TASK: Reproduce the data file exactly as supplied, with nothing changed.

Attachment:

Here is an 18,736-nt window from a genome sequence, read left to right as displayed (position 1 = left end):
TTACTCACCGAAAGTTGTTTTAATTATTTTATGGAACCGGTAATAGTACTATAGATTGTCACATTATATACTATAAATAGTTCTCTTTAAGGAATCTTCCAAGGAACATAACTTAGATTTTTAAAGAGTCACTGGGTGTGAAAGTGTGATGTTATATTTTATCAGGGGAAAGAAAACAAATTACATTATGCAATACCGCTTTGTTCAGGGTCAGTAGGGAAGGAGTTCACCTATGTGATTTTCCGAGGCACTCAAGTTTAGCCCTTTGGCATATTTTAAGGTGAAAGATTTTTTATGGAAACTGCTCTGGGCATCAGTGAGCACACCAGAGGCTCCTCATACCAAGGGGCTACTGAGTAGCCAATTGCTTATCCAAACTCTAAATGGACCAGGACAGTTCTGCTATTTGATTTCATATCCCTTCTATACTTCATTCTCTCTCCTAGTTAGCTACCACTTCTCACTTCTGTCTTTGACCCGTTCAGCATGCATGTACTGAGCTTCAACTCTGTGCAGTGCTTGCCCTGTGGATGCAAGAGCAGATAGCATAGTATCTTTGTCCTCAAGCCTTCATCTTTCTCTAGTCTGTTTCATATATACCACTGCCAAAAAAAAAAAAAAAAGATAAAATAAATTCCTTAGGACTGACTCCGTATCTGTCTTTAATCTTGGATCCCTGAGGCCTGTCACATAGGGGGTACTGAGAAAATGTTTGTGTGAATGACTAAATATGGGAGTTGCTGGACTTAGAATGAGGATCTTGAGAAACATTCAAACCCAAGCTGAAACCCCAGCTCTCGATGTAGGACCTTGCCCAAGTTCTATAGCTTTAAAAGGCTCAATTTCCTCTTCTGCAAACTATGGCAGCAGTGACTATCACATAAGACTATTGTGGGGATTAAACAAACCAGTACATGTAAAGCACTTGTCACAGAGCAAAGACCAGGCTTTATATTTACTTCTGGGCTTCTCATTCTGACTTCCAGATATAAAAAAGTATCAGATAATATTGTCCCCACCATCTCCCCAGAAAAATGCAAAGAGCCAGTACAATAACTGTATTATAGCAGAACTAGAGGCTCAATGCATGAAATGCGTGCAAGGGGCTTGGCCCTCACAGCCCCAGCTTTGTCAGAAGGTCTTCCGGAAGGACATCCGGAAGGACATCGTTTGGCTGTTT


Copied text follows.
Here is an 18,736-nt window from a genome sequence, read left to right as displayed (position 1 = left end):
TTACTCACCGAAAGTTGTTTTAATTATTTTATGGAACCGGTAATAGTACTATAGATTGTCACATTATATACTATAAATAGTTCTCTTTAAGGAATCTTCCAAGGAACATAACTTAGATTTTTAAAGAGTCACTGGGTGTGAAAGTGTGATGTTATATTTTATCAGGGGAAAGAAAACAAATTACATTATGCAATACCGCTTTGTTCAGGGTCAGTAGGGAAGGAGTTCACCTATGTGATTTTCCGAGGCACTCAAGTTTAGCCCTTTGGCATATTTTAAGGTGAAAGATTTTTTATGGAAACTGCTCTGGGCATCAGTGAGCACACCAGAGGCTCCTCATACCAAGGGGCTACTGAGTAGCCAATTGCTTATCCAAACTCTAAATGGACCAGGACAGTTCTGCTATTTGATTTCATATCCCTTCTATACTTCATTCTCTCTCCTAGTTAGCTACCACTTCTCACTTCTGTCTTTGACCCGTTCAGCATGCATGTACTGAGCTTCAACTCTGTGCAGTGCTTGCCCTGTGGATGCAAGAGCAGATAGCATAGTATCTTTGTCCTCAAGCCTTCATCTTTCTCTAGTCTGTTTCATATATACCACTGCCAAAAAAAAAAAAAAAAGATAAAATAAATTCCTTAGGACTGACTCCGTATCTGTCTTTAATCTTGGATCCCTGAGGCCTGTCACATAGGGGGTACTGAGAAAATGTTTGTGTGAATGACTAAATATGGGAGTTGCTGGACTTAGAATGAGGATCTTGAGAAACATTCAAACCCAAGCTGAAACCCCAGCTCTCGATGTAGGACCTTGCCCAAGTTCTATAGCTTTAAAAGGCTCAATTTCCTCTTCTGCAAACTATGGCAGCAGTGACTATCACATAAGACTATTGTGGGGATTAAACAAACCAGTACATGTAAAGCACTTGTCACAGAGCAAAGACCAGGCTTTATATTTACTTCTGGGCTTCTCATTCTGACTTCCAGATATAAAAAAGTATCAGATAATATTGTCCCCACCATCTCCCCAGAAAAATGCAAAGAGCCAGTACAATAACTGTATTATAGCAGAACTAGAGGCTCAATGCATGAAATGCGTGCAAGGGGCTTGGCCCTCACAGCCCCAGCTTTGTCAGAAGGTCTTCCGGAAGGACATCCGGAAGGACATCGTTTGGCTGTTT